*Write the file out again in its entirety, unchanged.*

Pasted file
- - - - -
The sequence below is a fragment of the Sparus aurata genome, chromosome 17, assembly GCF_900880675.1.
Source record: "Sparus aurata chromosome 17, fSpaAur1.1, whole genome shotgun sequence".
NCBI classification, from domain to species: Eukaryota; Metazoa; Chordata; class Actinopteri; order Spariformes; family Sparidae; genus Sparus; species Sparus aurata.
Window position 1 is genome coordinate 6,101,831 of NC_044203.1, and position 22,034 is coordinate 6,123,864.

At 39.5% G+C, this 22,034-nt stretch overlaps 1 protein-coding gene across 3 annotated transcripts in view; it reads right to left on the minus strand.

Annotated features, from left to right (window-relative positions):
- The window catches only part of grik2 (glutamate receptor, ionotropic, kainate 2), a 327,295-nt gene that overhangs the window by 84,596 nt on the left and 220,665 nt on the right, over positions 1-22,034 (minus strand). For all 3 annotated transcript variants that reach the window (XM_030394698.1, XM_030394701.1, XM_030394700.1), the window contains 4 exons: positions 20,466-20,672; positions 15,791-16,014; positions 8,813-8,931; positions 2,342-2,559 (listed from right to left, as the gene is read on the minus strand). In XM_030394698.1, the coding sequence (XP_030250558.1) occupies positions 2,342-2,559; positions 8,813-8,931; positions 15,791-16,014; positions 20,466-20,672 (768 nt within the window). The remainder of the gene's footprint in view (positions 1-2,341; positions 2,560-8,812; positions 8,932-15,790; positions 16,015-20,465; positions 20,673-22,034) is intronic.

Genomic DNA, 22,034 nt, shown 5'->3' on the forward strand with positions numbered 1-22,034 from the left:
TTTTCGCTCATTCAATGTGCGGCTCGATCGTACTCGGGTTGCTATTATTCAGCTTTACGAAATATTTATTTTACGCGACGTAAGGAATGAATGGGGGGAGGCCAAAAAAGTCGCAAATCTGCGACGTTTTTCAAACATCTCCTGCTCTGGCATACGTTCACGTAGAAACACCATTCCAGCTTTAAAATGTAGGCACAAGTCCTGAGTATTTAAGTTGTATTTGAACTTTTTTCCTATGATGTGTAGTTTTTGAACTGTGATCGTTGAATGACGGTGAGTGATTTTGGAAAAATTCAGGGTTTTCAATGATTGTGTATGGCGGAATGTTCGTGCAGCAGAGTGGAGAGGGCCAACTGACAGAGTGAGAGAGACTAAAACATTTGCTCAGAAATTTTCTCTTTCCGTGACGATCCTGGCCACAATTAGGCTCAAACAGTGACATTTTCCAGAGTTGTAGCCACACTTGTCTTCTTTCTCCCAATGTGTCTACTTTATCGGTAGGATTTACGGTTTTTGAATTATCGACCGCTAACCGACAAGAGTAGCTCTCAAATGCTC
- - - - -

The sequence below is a fragment of the Sparus aurata genome, chromosome 17, assembly GCF_900880675.1.
Source record: "Sparus aurata chromosome 17, fSpaAur1.1, whole genome shotgun sequence".
NCBI classification, from domain to species: Eukaryota; Metazoa; Chordata; class Actinopteri; order Spariformes; family Sparidae; genus Sparus; species Sparus aurata.
Window position 1 is genome coordinate 6,101,831 of NC_044203.1, and position 22,034 is coordinate 6,123,864.

At 39.5% G+C, this 22,034-nt stretch overlaps 1 protein-coding gene across 3 annotated transcripts in view; it reads right to left on the minus strand.

Annotated features, from left to right (window-relative positions):
- The window catches only part of grik2 (glutamate receptor, ionotropic, kainate 2), a 327,295-nt gene that overhangs the window by 84,596 nt on the left and 220,665 nt on the right, over positions 1-22,034 (minus strand). For all 3 annotated transcript variants that reach the window (XM_030394698.1, XM_030394701.1, XM_030394700.1), the window contains 4 exons: positions 20,466-20,672; positions 15,791-16,014; positions 8,813-8,931; positions 2,342-2,559 (listed from right to left, as the gene is read on the minus strand). In XM_030394698.1, the coding sequence (XP_030250558.1) occupies positions 2,342-2,559; positions 8,813-8,931; positions 15,791-16,014; positions 20,466-20,672 (768 nt within the window). The remainder of the gene's footprint in view (positions 1-2,341; positions 2,560-8,812; positions 8,932-15,790; positions 16,015-20,465; positions 20,673-22,034) is intronic.

Genomic DNA, 22,034 nt, shown 5'->3' on the forward strand with positions numbered 1-22,034 from the left:
TTTTCGCTCATTCAATGTGCGGCTCGATCGTACTCGGGTTGCTATTATTCAGCTTTACGAAATATTTATTTTACGCGACGTAAGGAATGAATGGGGGGAGGCCAAAAAAGTCGCAAATCTGCGACGTTTTTCAAACATCTCCTGCTCTGGCATACGTTCACGTAGAAACACCATTCCAGCTTTAAAATGTAGGCACAAGTCCTGAGTATTTAAGTTGTATTTGAACTTTTTTCCTATGATGTGTAGTTTTTGAACTGTGATCGTTGAATGACGGTGAGTGATTTTGGAAAAATTCAGGGTTTTCAATGATTGTGTATGGCGGAATGTTCGTGCAGCAGAGTGGAGAGGGCCAACTGACAGAGTGAGAGAGACTAAAACATTTGCTCAGAAATTTTCTCTTTCCGTGACGATCCTGGCCACAATTAGGCTCAAACAGTGACATTTTCCAGAGTTGTAGCCACACTTGTCTTCTTTCTCCCAATGTGTCTACTTTATCGGTAGGATTTACGGTTTTTGAATTATCGACCGCTAACCGACAAGAGTAGCTCTCAAATGCTC